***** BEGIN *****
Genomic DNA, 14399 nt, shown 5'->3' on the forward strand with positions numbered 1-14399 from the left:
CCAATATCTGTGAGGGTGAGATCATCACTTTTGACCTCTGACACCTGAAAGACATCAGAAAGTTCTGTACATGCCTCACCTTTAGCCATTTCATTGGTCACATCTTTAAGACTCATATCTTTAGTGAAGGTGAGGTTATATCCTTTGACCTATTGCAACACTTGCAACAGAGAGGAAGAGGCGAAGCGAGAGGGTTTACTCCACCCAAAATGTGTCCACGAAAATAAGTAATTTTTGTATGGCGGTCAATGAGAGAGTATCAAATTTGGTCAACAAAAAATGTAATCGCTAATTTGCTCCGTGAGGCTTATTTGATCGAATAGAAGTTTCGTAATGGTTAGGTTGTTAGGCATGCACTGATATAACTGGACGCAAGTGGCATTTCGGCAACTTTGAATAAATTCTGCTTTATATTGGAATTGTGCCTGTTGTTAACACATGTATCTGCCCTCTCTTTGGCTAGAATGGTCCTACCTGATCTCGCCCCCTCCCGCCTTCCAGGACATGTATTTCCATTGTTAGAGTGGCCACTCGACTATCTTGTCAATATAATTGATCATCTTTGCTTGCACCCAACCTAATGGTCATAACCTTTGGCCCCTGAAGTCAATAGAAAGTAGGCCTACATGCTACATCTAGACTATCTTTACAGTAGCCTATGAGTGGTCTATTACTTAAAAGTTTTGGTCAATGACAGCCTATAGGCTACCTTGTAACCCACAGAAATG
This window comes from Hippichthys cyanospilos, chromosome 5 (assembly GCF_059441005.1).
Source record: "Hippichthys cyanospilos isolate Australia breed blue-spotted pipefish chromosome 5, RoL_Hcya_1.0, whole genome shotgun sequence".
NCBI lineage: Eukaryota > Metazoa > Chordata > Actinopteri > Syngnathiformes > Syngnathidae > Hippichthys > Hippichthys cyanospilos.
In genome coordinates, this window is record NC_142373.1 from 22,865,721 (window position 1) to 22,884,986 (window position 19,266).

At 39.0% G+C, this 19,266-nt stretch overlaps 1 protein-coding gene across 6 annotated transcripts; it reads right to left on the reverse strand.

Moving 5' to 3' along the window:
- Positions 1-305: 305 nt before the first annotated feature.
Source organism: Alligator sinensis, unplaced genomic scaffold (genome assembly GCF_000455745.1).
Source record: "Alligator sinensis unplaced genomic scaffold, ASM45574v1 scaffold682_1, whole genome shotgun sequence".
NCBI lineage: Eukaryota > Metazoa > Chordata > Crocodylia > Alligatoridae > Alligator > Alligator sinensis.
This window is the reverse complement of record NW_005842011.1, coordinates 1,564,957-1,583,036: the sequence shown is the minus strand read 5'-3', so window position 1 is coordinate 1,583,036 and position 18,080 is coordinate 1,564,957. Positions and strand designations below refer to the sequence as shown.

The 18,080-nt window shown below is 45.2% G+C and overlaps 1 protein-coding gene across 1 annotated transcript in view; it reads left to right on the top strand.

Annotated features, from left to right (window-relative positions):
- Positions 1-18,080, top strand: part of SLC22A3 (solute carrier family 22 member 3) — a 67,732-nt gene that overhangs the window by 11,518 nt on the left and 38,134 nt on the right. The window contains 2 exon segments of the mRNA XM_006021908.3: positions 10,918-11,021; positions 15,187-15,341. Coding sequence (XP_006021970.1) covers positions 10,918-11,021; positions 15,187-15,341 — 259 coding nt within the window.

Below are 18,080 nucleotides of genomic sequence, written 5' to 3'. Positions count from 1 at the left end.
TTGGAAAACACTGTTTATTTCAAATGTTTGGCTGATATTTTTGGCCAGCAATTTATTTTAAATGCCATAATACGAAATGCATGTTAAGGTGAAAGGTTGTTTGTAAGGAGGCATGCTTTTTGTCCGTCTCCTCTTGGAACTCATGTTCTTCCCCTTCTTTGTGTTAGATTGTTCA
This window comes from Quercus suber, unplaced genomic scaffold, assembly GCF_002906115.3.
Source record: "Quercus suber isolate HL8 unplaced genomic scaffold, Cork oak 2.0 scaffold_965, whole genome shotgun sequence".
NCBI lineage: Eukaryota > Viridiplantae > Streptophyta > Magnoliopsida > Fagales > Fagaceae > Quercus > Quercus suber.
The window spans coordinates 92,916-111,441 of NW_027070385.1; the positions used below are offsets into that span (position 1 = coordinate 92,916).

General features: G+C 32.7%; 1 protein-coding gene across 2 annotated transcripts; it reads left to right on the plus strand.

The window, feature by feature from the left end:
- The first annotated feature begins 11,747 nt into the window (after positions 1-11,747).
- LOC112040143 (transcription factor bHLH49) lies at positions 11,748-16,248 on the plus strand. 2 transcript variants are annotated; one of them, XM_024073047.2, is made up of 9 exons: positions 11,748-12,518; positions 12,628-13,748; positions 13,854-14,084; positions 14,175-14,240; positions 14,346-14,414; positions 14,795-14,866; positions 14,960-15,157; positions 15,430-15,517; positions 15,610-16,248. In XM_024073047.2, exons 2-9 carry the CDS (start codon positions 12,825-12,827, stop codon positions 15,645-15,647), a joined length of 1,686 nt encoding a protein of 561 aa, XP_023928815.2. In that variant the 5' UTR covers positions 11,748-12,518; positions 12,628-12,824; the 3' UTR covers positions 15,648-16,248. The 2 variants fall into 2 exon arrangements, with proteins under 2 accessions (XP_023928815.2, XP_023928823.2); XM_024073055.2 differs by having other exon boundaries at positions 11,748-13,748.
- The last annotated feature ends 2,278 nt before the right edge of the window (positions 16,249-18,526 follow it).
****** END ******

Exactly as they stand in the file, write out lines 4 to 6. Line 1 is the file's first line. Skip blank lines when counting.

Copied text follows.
Source record: "Hippichthys cyanospilos isolate Australia breed blue-spotted pipefish chromosome 5, RoL_Hcya_1.0, whole genome shotgun sequence".
NCBI lineage: Eukaryota > Metazoa > Chordata > Actinopteri > Syngnathiformes > Syngnathidae > Hippichthys > Hippichthys cyanospilos.
In genome coordinates, this window is record NC_142373.1 from 22,865,721 (window position 1) to 22,884,986 (window position 19,266).